The prizes were not huge, but were worth having - the winning family requested some home computer equipment, the losing family took home a video camera.

It's difficult to compare Ask The Family against other quizzes and game shows of its era, as it was an awfully long time ago. Ask The Family's problem was that it felt like it belonged to an awfully long time ago even when it still aired.

By 1983, computers were beginning to take over the production of graphics, and Eric's models - laying a strip of card over the letters C * L O O P S E E N D * to reveal the words inside - were looking dated already. Thanks especially to the BBC Model B, computer graphics could easily be done on a budget, as The Adventure Game would show the following year. It wasn't a tremendous surprise to find Ask The Family fell off the air after the 1984 series.

(Dick and Dom's version, 1831 weeknights, BBC2)

The first voice we hear is Dave Chapman, who provides many of the voices on the weekly Dick and Dom in Da Bungalow session. He tells us something slightly embarrassing about one of the members of each family. The hosts are busily doing a little dance in the middle of the studio, before retiring to a sofa at the back of the room, picking up their leather-bound quiz books, and announcing in unison, "Question One." Welcome to Ask The Family, thirty years on.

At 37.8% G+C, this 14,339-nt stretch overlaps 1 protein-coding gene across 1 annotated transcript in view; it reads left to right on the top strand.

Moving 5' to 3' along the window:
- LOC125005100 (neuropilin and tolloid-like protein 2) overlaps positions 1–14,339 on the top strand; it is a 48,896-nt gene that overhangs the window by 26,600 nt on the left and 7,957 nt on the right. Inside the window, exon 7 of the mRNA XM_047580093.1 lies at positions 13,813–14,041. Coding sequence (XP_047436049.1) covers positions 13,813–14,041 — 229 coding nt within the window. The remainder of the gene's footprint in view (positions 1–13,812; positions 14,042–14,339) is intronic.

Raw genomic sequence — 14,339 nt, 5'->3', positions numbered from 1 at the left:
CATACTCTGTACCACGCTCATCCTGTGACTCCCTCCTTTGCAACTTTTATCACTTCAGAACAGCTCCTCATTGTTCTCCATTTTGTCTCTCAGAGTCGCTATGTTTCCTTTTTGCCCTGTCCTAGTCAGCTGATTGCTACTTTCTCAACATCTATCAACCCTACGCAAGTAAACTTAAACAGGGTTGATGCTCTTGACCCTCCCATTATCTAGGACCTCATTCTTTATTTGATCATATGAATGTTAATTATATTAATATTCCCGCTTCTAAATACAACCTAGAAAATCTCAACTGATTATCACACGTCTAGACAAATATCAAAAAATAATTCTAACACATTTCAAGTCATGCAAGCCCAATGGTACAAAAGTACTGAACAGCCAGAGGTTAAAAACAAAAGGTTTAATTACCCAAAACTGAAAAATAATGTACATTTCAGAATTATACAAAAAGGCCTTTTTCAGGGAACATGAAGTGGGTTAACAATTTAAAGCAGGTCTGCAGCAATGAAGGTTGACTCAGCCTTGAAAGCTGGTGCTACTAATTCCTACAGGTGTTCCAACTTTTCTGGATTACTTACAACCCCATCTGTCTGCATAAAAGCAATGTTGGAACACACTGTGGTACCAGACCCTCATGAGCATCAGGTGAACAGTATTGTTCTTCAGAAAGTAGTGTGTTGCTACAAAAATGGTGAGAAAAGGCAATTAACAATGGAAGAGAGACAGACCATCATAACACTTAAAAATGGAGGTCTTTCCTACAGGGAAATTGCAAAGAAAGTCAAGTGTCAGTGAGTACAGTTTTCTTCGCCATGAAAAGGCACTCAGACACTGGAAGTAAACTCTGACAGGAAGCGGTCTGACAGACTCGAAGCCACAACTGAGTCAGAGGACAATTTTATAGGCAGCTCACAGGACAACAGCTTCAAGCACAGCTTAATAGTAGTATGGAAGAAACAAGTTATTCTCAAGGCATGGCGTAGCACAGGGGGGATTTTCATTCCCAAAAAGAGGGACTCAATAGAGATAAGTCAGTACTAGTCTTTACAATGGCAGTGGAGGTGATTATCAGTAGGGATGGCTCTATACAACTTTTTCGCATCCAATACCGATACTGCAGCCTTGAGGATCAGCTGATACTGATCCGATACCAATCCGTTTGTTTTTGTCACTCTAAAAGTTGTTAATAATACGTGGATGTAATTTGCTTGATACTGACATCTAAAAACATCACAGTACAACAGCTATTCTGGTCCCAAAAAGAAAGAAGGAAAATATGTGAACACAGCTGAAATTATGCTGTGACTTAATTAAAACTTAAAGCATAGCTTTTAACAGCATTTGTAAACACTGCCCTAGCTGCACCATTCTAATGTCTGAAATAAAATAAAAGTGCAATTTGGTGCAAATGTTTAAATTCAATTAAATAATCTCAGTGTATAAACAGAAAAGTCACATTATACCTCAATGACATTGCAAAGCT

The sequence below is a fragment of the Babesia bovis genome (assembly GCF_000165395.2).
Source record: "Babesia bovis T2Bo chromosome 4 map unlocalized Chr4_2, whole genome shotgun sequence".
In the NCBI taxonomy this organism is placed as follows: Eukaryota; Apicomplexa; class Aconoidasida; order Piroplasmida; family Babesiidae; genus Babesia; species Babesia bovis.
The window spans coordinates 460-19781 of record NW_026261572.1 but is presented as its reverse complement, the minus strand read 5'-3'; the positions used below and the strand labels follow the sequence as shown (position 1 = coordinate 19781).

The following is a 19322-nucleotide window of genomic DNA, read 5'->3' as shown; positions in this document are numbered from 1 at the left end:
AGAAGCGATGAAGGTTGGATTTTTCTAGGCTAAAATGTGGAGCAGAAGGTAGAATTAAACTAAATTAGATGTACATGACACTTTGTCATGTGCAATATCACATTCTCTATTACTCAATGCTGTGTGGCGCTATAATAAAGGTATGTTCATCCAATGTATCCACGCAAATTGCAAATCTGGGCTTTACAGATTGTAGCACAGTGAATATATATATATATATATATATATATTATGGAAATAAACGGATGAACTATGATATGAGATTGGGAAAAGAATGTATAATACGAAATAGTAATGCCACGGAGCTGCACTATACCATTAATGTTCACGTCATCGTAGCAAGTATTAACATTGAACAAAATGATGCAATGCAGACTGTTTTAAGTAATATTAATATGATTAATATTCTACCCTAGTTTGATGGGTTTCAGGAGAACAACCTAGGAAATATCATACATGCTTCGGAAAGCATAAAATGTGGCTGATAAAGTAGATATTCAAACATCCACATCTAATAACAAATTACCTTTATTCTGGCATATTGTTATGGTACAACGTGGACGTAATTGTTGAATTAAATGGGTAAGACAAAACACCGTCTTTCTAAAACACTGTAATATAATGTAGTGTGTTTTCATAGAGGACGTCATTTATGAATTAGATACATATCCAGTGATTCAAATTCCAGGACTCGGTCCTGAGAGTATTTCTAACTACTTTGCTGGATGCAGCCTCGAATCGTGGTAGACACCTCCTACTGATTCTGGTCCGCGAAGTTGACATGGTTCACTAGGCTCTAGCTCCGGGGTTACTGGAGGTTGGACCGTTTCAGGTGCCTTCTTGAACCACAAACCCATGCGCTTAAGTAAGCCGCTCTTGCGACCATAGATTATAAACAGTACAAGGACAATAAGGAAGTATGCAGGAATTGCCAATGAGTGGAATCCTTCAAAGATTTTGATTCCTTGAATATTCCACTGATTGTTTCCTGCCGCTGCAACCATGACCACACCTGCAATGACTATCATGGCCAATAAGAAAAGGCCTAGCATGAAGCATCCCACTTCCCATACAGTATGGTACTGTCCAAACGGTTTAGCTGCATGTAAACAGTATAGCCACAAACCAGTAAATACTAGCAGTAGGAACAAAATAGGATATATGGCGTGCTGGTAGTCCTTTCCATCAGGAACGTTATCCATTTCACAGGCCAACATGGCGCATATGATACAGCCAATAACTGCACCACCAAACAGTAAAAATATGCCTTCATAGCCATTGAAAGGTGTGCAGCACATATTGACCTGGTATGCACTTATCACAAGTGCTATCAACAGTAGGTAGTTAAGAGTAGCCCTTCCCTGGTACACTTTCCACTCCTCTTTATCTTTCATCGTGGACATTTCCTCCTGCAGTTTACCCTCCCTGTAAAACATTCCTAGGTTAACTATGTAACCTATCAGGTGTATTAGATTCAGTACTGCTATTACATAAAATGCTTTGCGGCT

The show always begins with a number of general knowledge questions. Some of them are intellectually taxing, some of them are an excuse for the hosts to say slightly rudey words, and some of them are just an excuse for silly answers. By the end of the round, someone from each team will have given a thoroughly silly answer, and been asked to put on a "silly ass" mask.

After this, the show tends to pick from a range of rounds. The "close-up of an object from an obscure angle" round is reasonably traditional, as is the rebus round, and the "Put these things in order" round. The "which celebrities have got together to make these babies" round feels like it's been around since the original series, but it's not. Clearly less traditional is the "put the male models in order that the numbers painted on their chest add up" round.

There are some recurring jokes, such as Piggy Cowell (a stuffed pig that wants to take over the show) and Tiddler, the expert on vintage Ask The Family, who always asks a couple of questions from the original series, usually a visual question involving one of Eric's models. The only models used on this show are the young lady variety, and the bit of cardboard with something sticky on the back variety. There's not a single computer graphic on display throughout the programme. Not even the scores are computerised, instead they're read out by Mr Chapman.